Wednesday Night with the Wiseguyz

Last month, Randy DeOrio, former professional boxer and actor, was inducted into the Paterson Museum in New Jersey. This week, he was a studio guest on The Wiseguyz Radio Show.

“I feel like I’m coming over to a friend’s house. I got a cup of coffee in my hand, the game’s on,” D’Aurio said. “I used to peek through the window and watch you guys. Now I’m on the other side.”

Game Seven of the World Series played on a TV in the studio’s lounge. DeOrio was born in Chicago and is a lifelong Cubs fan. While he kept tabs on the game throughout the night, his appearance on the show took priority. It was hard to tell if DeOrio was more flattered to be talking on air with the Wiseguyz or exhibited in the museum.

“As far as the Wiseguyz, I always feel like family when I come here,” he said. “You guys treat me great. God bless you.”

“Yeah, but we’re not lending you money,” James The Magician said. “Not this family!”

Every Wednesday from 8-10 p.m., DDVradio in Paterson hosts The Wiseguyz Show, which, this week, consists of Freddy “The Fireman,” James “The Magician,” Peter “The Chicken Man,” who works at a slaughterhouse, and Billy “Gagootz.”

The studio’s green room is about the size of a large walk-in closet, with olive walls and royal blue carpet. Inside is a table with five microphones on it, a laptop, an iPad, a pack of Billy’s spearmint gum and Peter’s Newport cigarettes. There is a banner on the wall with “The Wiseguyz Show” written over an Italian flag, flanked by two mirroring silhouettes of cartoon women holding Tommy guns and wearing fedoras.

After the DeOrio segment, the crew dialed up playwright Kathleen Wilkes. Wilkes became acquainted with Billy when she accidentally used his trademarked “The Bubblegum Gangster” in a play she was writing.

“Is there anybody Billy Gagootz doesn’t know?” asked James, who wears a baseball cap that says “Magician” on it.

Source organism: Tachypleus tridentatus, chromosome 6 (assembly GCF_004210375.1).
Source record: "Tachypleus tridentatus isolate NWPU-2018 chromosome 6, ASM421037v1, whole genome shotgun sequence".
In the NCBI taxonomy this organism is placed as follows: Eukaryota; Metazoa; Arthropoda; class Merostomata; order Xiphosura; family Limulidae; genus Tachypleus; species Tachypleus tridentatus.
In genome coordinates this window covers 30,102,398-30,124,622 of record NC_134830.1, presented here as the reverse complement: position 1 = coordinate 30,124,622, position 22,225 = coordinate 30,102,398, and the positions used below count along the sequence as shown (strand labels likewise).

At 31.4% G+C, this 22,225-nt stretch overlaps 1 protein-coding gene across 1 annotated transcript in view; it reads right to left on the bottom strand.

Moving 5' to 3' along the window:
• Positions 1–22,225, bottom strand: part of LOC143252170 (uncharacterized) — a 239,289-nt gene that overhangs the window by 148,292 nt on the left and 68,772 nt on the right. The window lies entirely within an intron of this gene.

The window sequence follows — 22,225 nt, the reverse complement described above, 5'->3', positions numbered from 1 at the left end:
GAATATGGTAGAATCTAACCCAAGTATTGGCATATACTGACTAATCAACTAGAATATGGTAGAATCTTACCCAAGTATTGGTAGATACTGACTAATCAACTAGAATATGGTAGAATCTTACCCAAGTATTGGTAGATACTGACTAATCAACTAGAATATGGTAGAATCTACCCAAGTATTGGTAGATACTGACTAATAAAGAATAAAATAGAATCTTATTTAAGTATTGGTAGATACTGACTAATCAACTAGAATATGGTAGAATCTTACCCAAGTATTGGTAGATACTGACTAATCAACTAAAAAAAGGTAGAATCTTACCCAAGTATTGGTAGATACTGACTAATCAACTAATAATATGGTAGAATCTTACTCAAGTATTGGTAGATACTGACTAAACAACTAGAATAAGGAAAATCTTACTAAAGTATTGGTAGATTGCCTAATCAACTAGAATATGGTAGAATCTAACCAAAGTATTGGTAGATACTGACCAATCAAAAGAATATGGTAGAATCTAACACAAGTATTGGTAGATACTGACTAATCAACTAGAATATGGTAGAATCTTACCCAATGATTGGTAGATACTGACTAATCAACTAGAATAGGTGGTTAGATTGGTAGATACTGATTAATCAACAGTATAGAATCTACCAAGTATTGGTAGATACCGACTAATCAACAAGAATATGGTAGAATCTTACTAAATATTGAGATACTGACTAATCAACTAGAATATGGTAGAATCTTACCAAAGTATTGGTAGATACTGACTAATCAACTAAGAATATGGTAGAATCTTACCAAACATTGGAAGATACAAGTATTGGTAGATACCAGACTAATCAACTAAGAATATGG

“Aye… I can’t mention those names,” Billy said. “Forget about it.” Billy is a stocky 5’8”, with a faded tattoo on his right shoulder and wrinkled grooves all around his face, worn deep from lots of smiling.

The interview with Wilkes proceeded rigidly, if not awkwardly. She politely laughed at the gang’s repeated interruptions, most of them self-deprecating sarcasm. Meanwhile, DeOrio stood outside with a few listeners and watched the Cubs take a 3-1 lead on the Indians. Wilkes plugged her new Off Broadway show and thanked the guys for having her on the show. They sent her off with applause, which is customary when guests finish an interview.

“That was good. Good interview, Billy,” Freddy said. He wore an Italian flat cap over his high top fade and a XXL Deadpool t-shirt, with black gym shorts.

“Yeah she’s a sweetheart. Nice lady,” Billy said.

During a segment break, Peter Scafali, a local resident and friend of the program, shared mafia stories of altered presidential elections with a listening guest in the lounge. Billy spoke Spanish with the show’s producer, Jose, who frequently rolled his eyes over the course of the broadcast. Jose is heavy-set, with a baby face and a day job at Home Depot. Peter (the Chicken Man) went out for a smoke and returned with a Diet Coke, after the show returned to air.

The show’s final guest was Leonardo Cavalli, an author and musician, who discussed his book 24 and Divorced: From Tragedy to Triumph.

“You know what it is, Leonardo? Marriage is a three-ring circus,” Billy said. “You get the engagement ring, the wedding ring and then the suffering.”

“That’s what you should’ve put in the book,” Freddy told Cavalli.

The discussion turned to Cavalli’s album. Billy asked if he played any instruments, to which James interjected, “Other than the female organ. We know the skin flute!”

While they played a single from Cavalli’s record on air, the guys chatted about divorce.

“I had my son at twenty-four. Twenty-seven, I got married. Nine months later I said ‘See ya,’” recalled Peter. “I spent about 200,000 on my wedding. 475 people.”

“Did they all come to the divorce party?” asked Billy.

After a few more jokes about lap dances and Cavalli’s $15,000 strip club escapades, he received the same applauding farewell as Wilkes.

Wrapping things up, Freddy pluged a sponsored “pink drink” beverage to the audience, to which James replied, “I’ve got something for you to taste.” James was the only one who laughed, as Freddy charged on and thanked the evening’s guests.

Outside the green room, the TV continued playing the World Series game. The Cubs were up 6-3. D’Aurio peeked into the window, looked around and smiled.

Author: Zac Howard

Freelance Journalist based in NYC

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